Not until the import of painted cottons from India in the 17th century was there any real attempt in Europe to create a pattern by printing instead of by weaving. There had been some linens printed in the 15th and 16th centuries with printer's ink, but the colours were not fast. The impact of Indian painted cottons was huge: the fabric itself seemed impossibly fine to the European customer, and the use of vibrant colours encouraged competition (see Textile, §III, 1(ii)(f)). By the late 17th century both the Dutch and the English were printing rather hesitantly in madder colours. The cottons produced have a naive charm but do not compare in quality with the cottons from India. By using different mordants, however, colours ranging from nearly black to pale pink could be achieved; it took another half century to achieve indigo printing. Despite the difficulties of using it, indigo yielded a crisp, fast blue that was particularly good for the large-scale, monochrome, copperplate-printed textiles made from the 1750s. English printers led Europe in these developments, and some of the finest furnishing copperplate textiles printed by Robert Jones at Old Ford or the Bromley Hall factory have never been equalled and were even imitated later by French factories. From the late 17th century a large number of snuff handkerchiefs were produced in Europe, the majority of which were copperplate-printed. Some printers concentrated specifically on the production of handkerchiefs, while others produced them as part of their range. Although many 18th-century handkerchiefs depicted such topical or political subjects as the Trial of Dr Sacheverell or the Brentford By-election, by the 19th century they were being produced for a much wider market. By the mid-18th century English block-printed textiles were printed in a full range of colours, which could copy both the patterns and the colouring of contemporary dress silks. Block-printing of cotton was used to great effect by William Morris (1834–96) in the 19th century.

By the 1730s English printed fustians were being exported to the American colonies and, from the 1770s, pure cottons. A parliamentary act of 1774 permitted the use of British all-cotton cloths for printing, provided that they had three blue threads woven into their selvages to distinguish them from French and Indian cottons. This act was not repealed until 1812. The raw cotton, however, might have originally come from the southern American colonies. Even after American Independence (1776), English traders continued to export their cottons, thus discouraging the Americans from setting up their own cotton-printing industries. Only in the later 19th century were American cotton printers sufficiently skilled to compete with the English.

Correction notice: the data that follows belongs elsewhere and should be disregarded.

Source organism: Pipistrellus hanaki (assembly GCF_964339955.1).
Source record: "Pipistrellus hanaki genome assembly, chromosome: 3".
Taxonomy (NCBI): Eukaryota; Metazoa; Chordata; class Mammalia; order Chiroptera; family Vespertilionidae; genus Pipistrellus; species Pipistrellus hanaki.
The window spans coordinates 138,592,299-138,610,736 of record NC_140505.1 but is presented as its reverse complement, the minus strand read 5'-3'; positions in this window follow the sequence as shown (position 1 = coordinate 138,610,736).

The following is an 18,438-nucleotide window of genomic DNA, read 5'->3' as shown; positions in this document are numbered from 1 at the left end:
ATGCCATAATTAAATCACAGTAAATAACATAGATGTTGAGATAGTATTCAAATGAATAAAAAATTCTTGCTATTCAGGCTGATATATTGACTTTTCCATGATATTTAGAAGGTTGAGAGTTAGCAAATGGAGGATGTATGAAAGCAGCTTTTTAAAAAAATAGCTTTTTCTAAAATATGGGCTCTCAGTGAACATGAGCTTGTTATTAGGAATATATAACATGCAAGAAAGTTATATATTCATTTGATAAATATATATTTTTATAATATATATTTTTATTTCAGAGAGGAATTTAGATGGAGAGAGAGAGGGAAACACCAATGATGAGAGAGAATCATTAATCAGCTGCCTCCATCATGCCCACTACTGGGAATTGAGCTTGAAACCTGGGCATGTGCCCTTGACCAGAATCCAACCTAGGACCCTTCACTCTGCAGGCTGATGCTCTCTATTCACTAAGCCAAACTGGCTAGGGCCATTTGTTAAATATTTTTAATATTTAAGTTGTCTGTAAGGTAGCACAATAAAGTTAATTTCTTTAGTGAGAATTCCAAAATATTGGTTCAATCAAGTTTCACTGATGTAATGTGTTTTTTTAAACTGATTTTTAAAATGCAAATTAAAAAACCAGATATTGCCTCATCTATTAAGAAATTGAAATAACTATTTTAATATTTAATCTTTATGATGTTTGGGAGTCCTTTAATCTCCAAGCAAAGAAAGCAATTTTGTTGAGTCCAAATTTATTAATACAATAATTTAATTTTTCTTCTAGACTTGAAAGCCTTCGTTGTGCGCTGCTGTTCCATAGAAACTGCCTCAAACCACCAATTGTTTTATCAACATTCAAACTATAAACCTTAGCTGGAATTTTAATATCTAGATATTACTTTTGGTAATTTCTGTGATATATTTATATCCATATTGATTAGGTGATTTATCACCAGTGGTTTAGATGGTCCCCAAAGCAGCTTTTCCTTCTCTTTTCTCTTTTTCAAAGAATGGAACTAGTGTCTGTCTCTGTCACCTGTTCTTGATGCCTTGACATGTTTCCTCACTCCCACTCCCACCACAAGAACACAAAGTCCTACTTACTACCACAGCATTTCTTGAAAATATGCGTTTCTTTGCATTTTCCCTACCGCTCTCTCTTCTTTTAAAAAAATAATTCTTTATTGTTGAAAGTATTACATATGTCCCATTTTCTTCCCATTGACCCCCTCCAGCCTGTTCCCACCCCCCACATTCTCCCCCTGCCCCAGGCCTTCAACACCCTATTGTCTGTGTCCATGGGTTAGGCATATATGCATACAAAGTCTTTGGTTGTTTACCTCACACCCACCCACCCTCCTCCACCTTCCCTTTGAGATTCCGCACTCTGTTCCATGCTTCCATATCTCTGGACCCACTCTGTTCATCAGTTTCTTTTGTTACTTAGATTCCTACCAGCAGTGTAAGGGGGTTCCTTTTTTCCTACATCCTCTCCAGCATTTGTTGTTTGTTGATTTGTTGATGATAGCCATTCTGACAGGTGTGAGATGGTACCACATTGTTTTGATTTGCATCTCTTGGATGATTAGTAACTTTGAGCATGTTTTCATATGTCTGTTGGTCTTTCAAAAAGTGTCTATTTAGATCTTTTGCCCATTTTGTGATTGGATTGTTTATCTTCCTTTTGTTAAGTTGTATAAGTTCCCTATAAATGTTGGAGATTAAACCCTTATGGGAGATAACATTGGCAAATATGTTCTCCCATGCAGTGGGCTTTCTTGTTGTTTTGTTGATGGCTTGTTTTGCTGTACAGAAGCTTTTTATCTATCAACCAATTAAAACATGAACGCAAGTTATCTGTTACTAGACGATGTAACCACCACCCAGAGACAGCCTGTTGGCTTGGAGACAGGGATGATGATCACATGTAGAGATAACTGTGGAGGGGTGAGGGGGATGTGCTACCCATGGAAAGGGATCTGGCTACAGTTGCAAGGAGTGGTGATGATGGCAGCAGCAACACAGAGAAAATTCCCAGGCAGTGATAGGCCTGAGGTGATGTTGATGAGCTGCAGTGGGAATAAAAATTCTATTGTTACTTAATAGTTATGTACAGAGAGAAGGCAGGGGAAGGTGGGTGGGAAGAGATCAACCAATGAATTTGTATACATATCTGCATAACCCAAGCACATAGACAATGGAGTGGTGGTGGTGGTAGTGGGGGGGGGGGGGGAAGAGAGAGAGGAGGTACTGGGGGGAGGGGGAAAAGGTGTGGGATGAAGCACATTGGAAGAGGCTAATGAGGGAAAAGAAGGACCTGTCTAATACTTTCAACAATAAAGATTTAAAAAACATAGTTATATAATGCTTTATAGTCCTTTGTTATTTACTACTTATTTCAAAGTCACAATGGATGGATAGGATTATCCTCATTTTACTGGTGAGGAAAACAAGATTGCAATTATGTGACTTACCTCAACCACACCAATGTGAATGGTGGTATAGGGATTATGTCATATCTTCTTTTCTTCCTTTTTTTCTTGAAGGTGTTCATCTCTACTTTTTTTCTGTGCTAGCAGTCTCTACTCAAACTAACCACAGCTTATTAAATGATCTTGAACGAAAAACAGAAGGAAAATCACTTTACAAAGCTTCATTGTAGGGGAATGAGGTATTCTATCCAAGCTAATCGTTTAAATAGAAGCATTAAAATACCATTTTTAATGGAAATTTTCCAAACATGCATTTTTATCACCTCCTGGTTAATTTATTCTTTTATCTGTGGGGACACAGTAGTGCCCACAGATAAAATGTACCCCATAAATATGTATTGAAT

In France it became legal to print cottons in 1759. Factories were set up in various regions, notably in Rouen, Nantes and Jouy-en-Josas. Significantly, there is evidence that Christophe-Philippe Oberkampf (1738–1815), founder of the Jouy factory, bought his cottons for printing from the East India Company sales in London because French cottons were not fine enough. It is not always easy to identify a cotton printed in Mulhouse in France in the late 18th century from one printed in Lancashire, especially if it has a dark ground (very fashionable at the time), which would make it impossible to see the obligatory three blue threads of an English cotton dating from between 1774 and 1812.

Factories for printing cottons were also set up in other parts of Europe, especially in Germany, Switzerland and Bohemia. Most of their products were made to be sold locally or in nearby states. In Italy the factories produced printed cottons for local use, and the mezzara of Genoa, large shawls with patterns inspired by those of contemporary imported Indian painted bedspreads, became particularly well known throughout Europe. Another development, of the mid- and late 19th century, was the production of cottons printed for overseas markets. Turkey red printed cottons were produced in Scotland for the African market and in Moscow for the Central Asian and Swiss markets. Printed cottons were traded in both Europe and America through the use of pattern cards, which were sent by an agent to his counterpart abroad; the recipient then ordered the required fabric by number. Nathan Meyer Rothschild (1777–1836) from Frankfurt am Main was a particularly successful cotton printer: he traded Lancashire printed cottons all over Europe and established his family's fortune in Britain.
Bibliography and More Information about Cotton

* J. Taylor: A Descriptive and Historical Account of the Cotton Manufacture of Dacca, in Bengal (London, 1851)
* D. King: ‘Textiles and the Origins of Printing in Europe’, Pantheon, xx (1962), pp. 23–30
* M. Edwards: The Growth of the British Cotton Trade, 1780–1815 (Manchester, 1969)
* J. Irwin and K. B. Brett: Origins of Chintz (London, 1970)
* F. Montgomery: Printed Textiles: English and American Cottons and Linens, 1700–1850 (London, 1970)
* A. L. Eno, ed.: Cotton Was King: A History of Lowell, Massachusetts (Lowell, 1976)
* S. D. Chapman and S. Chassagne: European Textile Printers of the Eighteenth Century (London, 1981)
* Colour and the Calico Printer (exh. cat., Farnham, West Surrey College of Art and Design, 1982)
* J. Brédif: Toiles de Jouy: Classic Printed Textiles from France, 1760–1843 (London, 1989)
* V. Gervers: ‘Cotton and Cotton Weaving in Meroitic Nubia and Medieval Ethiopia’, Textile History, xxi/1 (Spring 1990), pp. 13–30
* B. Lemire: Fashion's Favourite: The Cotton Trade and the Consumer in Britain, 1660–1800 (Oxford, 1991)
* W. Hefford: The Victoria and Albert Museum's Textile Collection: Design for Printed Textiles in England, 1750–1850 (London, 1992)
* R. Barnes: Indian Block-printed Textiles in Egypt: The Newberry Collection in the Ashmolean Museum, Oxford, 2 vols (Oxford, 1997)
* D. Swallow: ‘The India Museum and the British-Indian Textile Trade in the Late 19th Century’, Textile History, xxx/1 (Spring 1999), pp. 29–45